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Latin-texted motets of the late thirteenth and early fourteenth centuries from England are known from far more compositions – albeit often in fragmentary form – and from far more manuscript sources than contemporaneous Latin motets found on the continental mainland. They play a prominent role in the history and development of the motet in its various manifestations and offer modern performers and scholars attractive works demonstrating a high level of individualization and innovation. And yet, the history of the medieval motet in this period has been written with an implicit bias that traces almost exclusively the French and Latin motets found in continental sources. In this light, the discovery of the Dor rotulus becomes a timely spur to fresh consideration of some aspects of the Latin-texted motet in England c. 1280–1320. After introductory comments about the motet as a type of composition, and some words about dating and the numbers of pertinent known motets, this chapter contextualizes certain features and developments of the Dor motets within the English motet corpus, and also within some contexts that incorporate contemporary motets from the continental mainland.
What is a Motet?
In order to identify which compositions in musical sources can be classified as motets, the place to begin is with a summary of their general characteristics as presented by contemporaneous medieval writers on music. The principal attributes of the polyphonic motet that they enumerate are that (1) it is written in two or more voices that proceed against one another, mainly by consonances, (2) it is musica mensurabilis (rhythmically and notationally measured in all voices), (3) it has a distinctive voice part – the tenor – that functions as a fundamentum and is often a cantus prius factus, and finally, (4) it is polytextual (cum diversis litteris), with the significant addendum that even the tenor may be a text-bearing voice.
Beyond the theorists’ initial attributes, we are aided by additional kinds of evidence. First, the music theory treatises often cite titles or musical incipits as examples and use the word ‘motet’ as an identifier. These cited motets can lead us to music manuscripts where they are found amongst groups of similar compositions. Further, there are surviving lists of contents for music manuscripts (for example, LoHa, Fauv, Trém) that use ‘motet’ to designate one or more series of pieces, all or some of which are surviving compositions.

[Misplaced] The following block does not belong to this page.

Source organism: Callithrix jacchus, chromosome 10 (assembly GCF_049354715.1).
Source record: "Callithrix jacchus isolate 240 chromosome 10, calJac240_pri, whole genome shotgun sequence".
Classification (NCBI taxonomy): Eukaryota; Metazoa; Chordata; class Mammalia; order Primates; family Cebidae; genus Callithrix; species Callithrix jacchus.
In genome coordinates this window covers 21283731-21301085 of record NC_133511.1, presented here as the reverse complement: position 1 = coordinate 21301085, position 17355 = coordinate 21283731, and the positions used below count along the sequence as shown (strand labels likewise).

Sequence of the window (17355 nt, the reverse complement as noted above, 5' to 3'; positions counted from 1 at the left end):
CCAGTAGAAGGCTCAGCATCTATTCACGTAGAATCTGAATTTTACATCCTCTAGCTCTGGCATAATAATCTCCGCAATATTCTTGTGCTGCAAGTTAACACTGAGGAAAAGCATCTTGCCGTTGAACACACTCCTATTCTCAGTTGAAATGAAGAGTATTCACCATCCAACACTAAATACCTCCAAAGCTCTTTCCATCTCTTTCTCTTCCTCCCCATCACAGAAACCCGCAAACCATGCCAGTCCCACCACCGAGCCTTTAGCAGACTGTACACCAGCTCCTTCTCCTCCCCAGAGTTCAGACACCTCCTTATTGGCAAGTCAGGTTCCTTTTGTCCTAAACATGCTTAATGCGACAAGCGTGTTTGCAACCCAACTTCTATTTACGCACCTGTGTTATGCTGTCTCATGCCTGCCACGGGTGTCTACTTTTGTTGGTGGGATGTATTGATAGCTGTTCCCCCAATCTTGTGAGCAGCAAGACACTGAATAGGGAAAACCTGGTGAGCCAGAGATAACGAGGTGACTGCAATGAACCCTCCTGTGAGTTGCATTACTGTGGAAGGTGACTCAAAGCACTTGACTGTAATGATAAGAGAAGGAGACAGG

The surviving lower portion of the recto of the Dor rotulus preserves most of the two upper voices of the now longest known voice-exchange motet, Margareta pascens oves. Its highly descriptive text recounts spectacular events from the vita of St Margaret of Antioch. Until now, most of this four-voice motet was unknown to scholars, as was its impressive size: four strips from Fountains contain only a small portion of one upper voice, which is now confirmed to come from the end of the motet, and a substantial portion of one of the tenor voices, whose textual incipits indicate that it comes from the middle sections of the motet. But with the discovery of Dor – and in combination with Fountains – its poetic text is now complete, the two upper voices are nearly wholly extant, about 40 percent of one tenor voice survives, and its overall length and structure become clear, totaling a mammoth 382 longs (including voice-exchange repeats) organized into seven sections.
The primary objectives of this chapter are threefold: to introduce, contextualize, and reconstruct this fascinating motet. Accordingly, the following first presents an account of what survives in Dor and Fountains, illustrates how the sources fit together, and in the process elucidates Margareta’s salient textual, melodic, and formal characteristics. Next, an examination of three large-scale comparands reveals many characteristics shared amongst themselves and with Margareta, along with several interesting differences, including a variety of ways of delineating structure; these other large-scale compositions likewise exemplify the high degree of innovation and experimentation established in the previous chapter with the smaller-scale voice-exchange motets. Finally, due in part to Margareta’s kinship with its comparands, and by drawing on melodic and sonorous features of those motets, a reconstruction of the entire four-voice texture of Margareta is offered.
Margareta Pascens Oves
Margareta is notated in Dor in two parallel columns, and as in Ascendenti/Viri above it, the right-hand column has been trimmed away vertically about half way across (Figure 1.2 in Chapter 1). But because the two extant voices – Cantus I on the left and Cantus II on the right – repeat through exchange in each section of the motet, reconstruction of the text and pitch of Cantus II missing from the trimmed right-hand column is straightforward.